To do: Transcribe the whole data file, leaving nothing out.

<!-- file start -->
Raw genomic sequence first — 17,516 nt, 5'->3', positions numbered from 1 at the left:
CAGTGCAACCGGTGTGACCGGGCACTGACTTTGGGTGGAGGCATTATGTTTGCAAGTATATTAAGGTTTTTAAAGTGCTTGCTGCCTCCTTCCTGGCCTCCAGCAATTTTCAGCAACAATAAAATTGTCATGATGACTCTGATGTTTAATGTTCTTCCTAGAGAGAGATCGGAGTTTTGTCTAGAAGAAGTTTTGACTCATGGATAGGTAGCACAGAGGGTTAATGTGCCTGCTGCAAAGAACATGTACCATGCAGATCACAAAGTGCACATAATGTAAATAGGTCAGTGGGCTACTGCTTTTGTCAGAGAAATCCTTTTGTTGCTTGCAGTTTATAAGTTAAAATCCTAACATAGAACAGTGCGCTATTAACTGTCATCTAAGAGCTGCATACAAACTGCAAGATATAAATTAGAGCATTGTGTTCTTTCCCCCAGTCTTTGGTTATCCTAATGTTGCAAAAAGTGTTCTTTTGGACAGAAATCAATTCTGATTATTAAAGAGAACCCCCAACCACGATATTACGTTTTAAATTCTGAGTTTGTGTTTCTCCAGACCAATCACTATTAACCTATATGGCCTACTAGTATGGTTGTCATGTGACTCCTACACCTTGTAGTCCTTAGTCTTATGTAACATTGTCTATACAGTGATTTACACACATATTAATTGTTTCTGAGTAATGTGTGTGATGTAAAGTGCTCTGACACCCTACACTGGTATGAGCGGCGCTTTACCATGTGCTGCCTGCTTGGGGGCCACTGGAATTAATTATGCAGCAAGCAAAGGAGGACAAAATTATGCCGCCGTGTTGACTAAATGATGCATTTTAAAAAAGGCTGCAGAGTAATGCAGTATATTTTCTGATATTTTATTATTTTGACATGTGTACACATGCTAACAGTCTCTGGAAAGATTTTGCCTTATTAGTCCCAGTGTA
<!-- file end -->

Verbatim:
Raw genomic sequence first — 17,516 nt, 5'->3', positions numbered from 1 at the left:
CAGTGCAACCGGTGTGACCGGGCACTGACTTTGGGTGGAGGCATTATGTTTGCAAGTATATTAAGGTTTTTAAAGTGCTTGCTGCCTCCTTCCTGGCCTCCAGCAATTTTCAGCAACAATAAAATTGTCATGATGACTCTGATGTTTAATGTTCTTCCTAGAGAGAGATCGGAGTTTTGTCTAGAAGAAGTTTTGACTCATGGATAGGTAGCACAGAGGGTTAATGTGCCTGCTGCAAAGAACATGTACCATGCAGATCACAAAGTGCACATAATGTAAATAGGTCAGTGGGCTACTGCTTTTGTCAGAGAAATCCTTTTGTTGCTTGCAGTTTATAAGTTAAAATCCTAACATAGAACAGTGCGCTATTAACTGTCATCTAAGAGCTGCATACAAACTGCAAGATATAAATTAGAGCATTGTGTTCTTTCCCCCAGTCTTTGGTTATCCTAATGTTGCAAAAAGTGTTCTTTTGGACAGAAATCAATTCTGATTATTAAAGAGAACCCCCAACCACGATATTACGTTTTAAATTCTGAGTTTGTGTTTCTCCAGACCAATCACTATTAACCTATATGGCCTACTAGTATGGTTGTCATGTGACTCCTACACCTTGTAGTCCTTAGTCTTATGTAACATTGTCTATACAGTGATTTACACACATATTAATTGTTTCTGAGTAATGTGTGTGATGTAAAGTGCTCTGACACCCTACACTGGTATGAGCGGCGCTTTACCATGTGCTGCCTGCTTGGGGGCCACTGGAATTAATTATGCAGCAAGCAAAGGAGGACAAAATTATGCCGCCGTGTTGACTAAATGATGCATTTTAAAAAAGGCTGCAGAGTAATGCAGTATATTTTCTGATATTTTATTATTTTGACATGTGTACACATGCTAACAGTCTCTGGAAAGATTTTGCCTTATTAGTCCCAGTGTA